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Saturday, July 19, 2008

Cambodians buy food for fear of border closure

Anxieties regarding an imminent border closure by Thailand over a disputed zone near an ancient temple led to over one thousand Cambodians to cross the border Saturday to stock up on dried foodstuffs and oil from a market in Aranyaprathet district opposite Cambodia's Poi Pet.

The Cambodians bought daily essentials to keep in reserve on worries that the Thai authorities might close the border following military reinforcements and tensions building in Thailand's Kantharalak district of Si Sa Ket, where Preah Vihear temple is located.

Tensions in the area have increased in recent days as both countries have reinforced their troops near the disputed temple.

A Cambodian villager who crossed the border and bought food supplies said Cambodians in Poi Pet feared that fighting could break out.

He said Poi Pet residents believed that negotiations between the two neighbours' military leaders, scheduled for Monday and aimed at defusing the tensions, would be fruitless after Cambodian Prime Minister Hun Sen had demanded that Thailand withdraw its troops.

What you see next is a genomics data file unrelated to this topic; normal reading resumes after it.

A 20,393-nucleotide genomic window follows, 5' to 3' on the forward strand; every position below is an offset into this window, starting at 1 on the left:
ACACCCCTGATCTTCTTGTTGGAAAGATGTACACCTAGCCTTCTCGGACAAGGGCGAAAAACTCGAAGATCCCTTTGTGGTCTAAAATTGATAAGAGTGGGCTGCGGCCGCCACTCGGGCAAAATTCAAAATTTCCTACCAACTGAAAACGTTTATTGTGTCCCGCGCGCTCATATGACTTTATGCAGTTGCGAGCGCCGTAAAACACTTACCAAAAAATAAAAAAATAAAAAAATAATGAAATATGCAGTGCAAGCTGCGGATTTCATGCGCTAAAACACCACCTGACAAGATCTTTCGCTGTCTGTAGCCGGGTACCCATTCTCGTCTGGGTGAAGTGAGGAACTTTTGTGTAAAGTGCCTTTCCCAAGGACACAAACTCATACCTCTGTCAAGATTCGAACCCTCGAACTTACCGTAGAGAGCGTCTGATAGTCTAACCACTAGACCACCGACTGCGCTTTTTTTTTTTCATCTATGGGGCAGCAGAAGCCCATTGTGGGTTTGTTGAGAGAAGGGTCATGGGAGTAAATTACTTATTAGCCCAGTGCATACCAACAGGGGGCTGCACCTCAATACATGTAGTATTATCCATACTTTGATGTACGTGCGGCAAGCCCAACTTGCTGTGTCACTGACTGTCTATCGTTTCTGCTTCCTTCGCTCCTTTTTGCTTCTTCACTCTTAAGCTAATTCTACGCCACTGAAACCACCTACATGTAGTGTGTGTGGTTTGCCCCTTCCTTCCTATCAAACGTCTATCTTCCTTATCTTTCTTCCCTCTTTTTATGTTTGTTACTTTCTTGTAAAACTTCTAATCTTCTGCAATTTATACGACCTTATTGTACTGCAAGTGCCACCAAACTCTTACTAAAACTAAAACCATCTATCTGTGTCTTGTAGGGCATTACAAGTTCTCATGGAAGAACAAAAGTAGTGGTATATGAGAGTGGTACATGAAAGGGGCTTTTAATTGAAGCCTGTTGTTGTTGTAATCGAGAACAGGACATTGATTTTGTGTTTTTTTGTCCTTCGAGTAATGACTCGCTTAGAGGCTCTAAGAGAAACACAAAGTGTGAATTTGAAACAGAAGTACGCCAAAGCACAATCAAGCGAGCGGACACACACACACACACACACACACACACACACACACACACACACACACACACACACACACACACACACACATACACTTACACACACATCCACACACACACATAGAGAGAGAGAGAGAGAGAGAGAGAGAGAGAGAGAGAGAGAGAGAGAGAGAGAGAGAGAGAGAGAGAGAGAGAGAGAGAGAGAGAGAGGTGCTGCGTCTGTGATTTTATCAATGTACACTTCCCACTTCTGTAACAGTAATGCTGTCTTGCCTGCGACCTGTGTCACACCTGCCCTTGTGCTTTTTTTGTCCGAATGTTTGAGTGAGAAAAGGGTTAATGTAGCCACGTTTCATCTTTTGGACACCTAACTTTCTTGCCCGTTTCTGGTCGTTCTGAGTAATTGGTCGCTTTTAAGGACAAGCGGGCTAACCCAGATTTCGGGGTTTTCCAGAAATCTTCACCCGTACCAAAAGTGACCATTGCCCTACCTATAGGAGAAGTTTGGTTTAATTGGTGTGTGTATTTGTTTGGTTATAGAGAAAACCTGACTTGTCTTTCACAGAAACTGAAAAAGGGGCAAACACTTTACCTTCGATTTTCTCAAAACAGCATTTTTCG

Cambodians believe that Thailand would not follow the Cambodian leader's request, said the villager.

Meanwhile, Thai Army soldiers and Rangers have set up a checkpoint at a border outpost in Aranyaprathet and are also patrolling the shared border to prevent Cambodians from entering Thailand illegally. (TNA)

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Scientist plies Asia seeking freshwater stingray

By Michael Casey

SAMUT SONGKRAM, Thailand --Rushing across a temple parking lot, British angler Rick Humphreys yells, "We've got a fish."

He jumps into a small motorboat on the Maeklong River in time to see Wirat Moungnum bring the prize to the surface - a rare, giant freshwater stingray that weighs as much as 44 pounds.